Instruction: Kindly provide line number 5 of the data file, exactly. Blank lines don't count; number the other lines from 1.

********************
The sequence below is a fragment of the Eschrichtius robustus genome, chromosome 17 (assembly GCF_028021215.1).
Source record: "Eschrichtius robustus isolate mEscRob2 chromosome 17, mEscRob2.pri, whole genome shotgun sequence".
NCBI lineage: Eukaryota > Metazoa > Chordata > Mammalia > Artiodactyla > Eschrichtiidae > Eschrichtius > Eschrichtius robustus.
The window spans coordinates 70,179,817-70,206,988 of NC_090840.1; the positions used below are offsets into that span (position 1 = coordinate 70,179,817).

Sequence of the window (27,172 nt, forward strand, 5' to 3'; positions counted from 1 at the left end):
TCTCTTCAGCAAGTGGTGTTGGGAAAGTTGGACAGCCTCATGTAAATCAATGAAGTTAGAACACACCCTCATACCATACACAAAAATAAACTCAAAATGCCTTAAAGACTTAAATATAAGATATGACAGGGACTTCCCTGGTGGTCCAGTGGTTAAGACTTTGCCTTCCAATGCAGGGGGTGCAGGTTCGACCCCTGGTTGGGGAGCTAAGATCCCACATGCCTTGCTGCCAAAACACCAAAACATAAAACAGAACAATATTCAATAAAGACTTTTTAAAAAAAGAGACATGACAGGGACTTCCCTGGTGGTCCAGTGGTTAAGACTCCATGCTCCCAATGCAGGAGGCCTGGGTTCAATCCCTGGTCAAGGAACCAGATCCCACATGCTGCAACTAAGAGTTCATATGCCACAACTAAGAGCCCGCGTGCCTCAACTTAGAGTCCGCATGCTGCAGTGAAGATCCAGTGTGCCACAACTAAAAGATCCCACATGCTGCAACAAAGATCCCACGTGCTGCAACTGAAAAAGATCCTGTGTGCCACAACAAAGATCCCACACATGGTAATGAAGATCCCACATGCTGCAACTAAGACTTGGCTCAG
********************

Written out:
Sequence of the window (27,172 nt, forward strand, 5' to 3'; positions counted from 1 at the left end):